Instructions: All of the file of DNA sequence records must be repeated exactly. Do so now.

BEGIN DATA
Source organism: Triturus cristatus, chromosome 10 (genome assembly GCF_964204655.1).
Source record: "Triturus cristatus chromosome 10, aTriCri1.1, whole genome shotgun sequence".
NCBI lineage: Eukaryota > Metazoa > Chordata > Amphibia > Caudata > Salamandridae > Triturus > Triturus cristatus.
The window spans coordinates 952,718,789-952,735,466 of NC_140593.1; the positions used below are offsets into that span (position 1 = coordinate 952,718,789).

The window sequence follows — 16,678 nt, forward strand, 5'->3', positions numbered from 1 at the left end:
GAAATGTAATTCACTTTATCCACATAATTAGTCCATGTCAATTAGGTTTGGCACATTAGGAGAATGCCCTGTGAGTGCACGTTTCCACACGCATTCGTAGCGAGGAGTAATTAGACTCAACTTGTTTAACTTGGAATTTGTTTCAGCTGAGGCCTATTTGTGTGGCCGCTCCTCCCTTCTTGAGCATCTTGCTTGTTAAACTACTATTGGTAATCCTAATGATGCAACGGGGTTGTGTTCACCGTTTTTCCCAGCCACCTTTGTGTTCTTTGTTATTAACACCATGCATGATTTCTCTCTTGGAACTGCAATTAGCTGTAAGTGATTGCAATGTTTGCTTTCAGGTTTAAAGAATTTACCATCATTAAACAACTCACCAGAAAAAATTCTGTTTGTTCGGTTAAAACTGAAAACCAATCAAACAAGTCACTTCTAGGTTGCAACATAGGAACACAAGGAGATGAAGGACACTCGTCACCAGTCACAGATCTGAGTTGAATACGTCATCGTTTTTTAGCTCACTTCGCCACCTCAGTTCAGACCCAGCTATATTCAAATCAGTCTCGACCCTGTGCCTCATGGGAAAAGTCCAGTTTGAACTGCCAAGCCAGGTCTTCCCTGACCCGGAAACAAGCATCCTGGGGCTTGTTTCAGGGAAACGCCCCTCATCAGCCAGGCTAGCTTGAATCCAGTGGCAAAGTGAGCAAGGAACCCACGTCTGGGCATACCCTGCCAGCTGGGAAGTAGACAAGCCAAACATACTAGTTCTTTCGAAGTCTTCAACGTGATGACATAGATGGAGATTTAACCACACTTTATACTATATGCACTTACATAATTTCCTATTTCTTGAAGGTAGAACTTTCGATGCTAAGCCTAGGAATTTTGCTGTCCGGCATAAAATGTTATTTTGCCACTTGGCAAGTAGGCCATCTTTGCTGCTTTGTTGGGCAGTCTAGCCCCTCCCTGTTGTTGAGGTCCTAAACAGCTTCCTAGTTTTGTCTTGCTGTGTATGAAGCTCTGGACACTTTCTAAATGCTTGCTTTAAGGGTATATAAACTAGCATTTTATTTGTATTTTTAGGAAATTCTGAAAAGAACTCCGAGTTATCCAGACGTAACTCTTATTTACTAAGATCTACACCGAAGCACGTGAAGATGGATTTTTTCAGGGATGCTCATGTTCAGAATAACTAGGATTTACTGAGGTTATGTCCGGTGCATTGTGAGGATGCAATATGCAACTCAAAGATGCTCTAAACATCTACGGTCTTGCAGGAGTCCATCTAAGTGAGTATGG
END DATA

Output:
Source organism: Triturus cristatus, chromosome 10 (genome assembly GCF_964204655.1).
Source record: "Triturus cristatus chromosome 10, aTriCri1.1, whole genome shotgun sequence".
NCBI lineage: Eukaryota > Metazoa > Chordata > Amphibia > Caudata > Salamandridae > Triturus > Triturus cristatus.
The window spans coordinates 952,718,789-952,735,466 of NC_140593.1; the positions used below are offsets into that span (position 1 = coordinate 952,718,789).

The window sequence follows — 16,678 nt, forward strand, 5'->3', positions numbered from 1 at the left end:
GAAATGTAATTCACTTTATCCACATAATTAGTCCATGTCAATTAGGTTTGGCACATTAGGAGAATGCCCTGTGAGTGCACGTTTCCACACGCATTCGTAGCGAGGAGTAATTAGACTCAACTTGTTTAACTTGGAATTTGTTTCAGCTGAGGCCTATTTGTGTGGCCGCTCCTCCCTTCTTGAGCATCTTGCTTGTTAAACTACTATTGGTAATCCTAATGATGCAACGGGGTTGTGTTCACCGTTTTTCCCAGCCACCTTTGTGTTCTTTGTTATTAACACCATGCATGATTTCTCTCTTGGAACTGCAATTAGCTGTAAGTGATTGCAATGTTTGCTTTCAGGTTTAAAGAATTTACCATCATTAAACAACTCACCAGAAAAAATTCTGTTTGTTCGGTTAAAACTGAAAACCAATCAAACAAGTCACTTCTAGGTTGCAACATAGGAACACAAGGAGATGAAGGACACTCGTCACCAGTCACAGATCTGAGTTGAATACGTCATCGTTTTTTAGCTCACTTCGCCACCTCAGTTCAGACCCAGCTATATTCAAATCAGTCTCGACCCTGTGCCTCATGGGAAAAGTCCAGTTTGAACTGCCAAGCCAGGTCTTCCCTGACCCGGAAACAAGCATCCTGGGGCTTGTTTCAGGGAAACGCCCCTCATCAGCCAGGCTAGCTTGAATCCAGTGGCAAAGTGAGCAAGGAACCCACGTCTGGGCATACCCTGCCAGCTGGGAAGTAGACAAGCCAAACATACTAGTTCTTTCGAAGTCTTCAACGTGATGACATAGATGGAGATTTAACCACACTTTATACTATATGCACTTACATAATTTCCTATTTCTTGAAGGTAGAACTTTCGATGCTAAGCCTAGGAATTTTGCTGTCCGGCATAAAATGTTATTTTGCCACTTGGCAAGTAGGCCATCTTTGCTGCTTTGTTGGGCAGTCTAGCCCCTCCCTGTTGTTGAGGTCCTAAACAGCTTCCTAGTTTTGTCTTGCTGTGTATGAAGCTCTGGACACTTTCTAAATGCTTGCTTTAAGGGTATATAAACTAGCATTTTATTTGTATTTTTAGGAAATTCTGAAAAGAACTCCGAGTTATCCAGACGTAACTCTTATTTACTAAGATCTACACCGAAGCACGTGAAGATGGATTTTTTCAGGGATGCTCATGTTCAGAATAACTAGGATTTACTGAGGTTATGTCCGGTGCATTGTGAGGATGCAATATGCAACTCAAAGATGCTCTAAACATCTACGGTCTTGCAGGAGTCCATCTAAGTGAGTATGG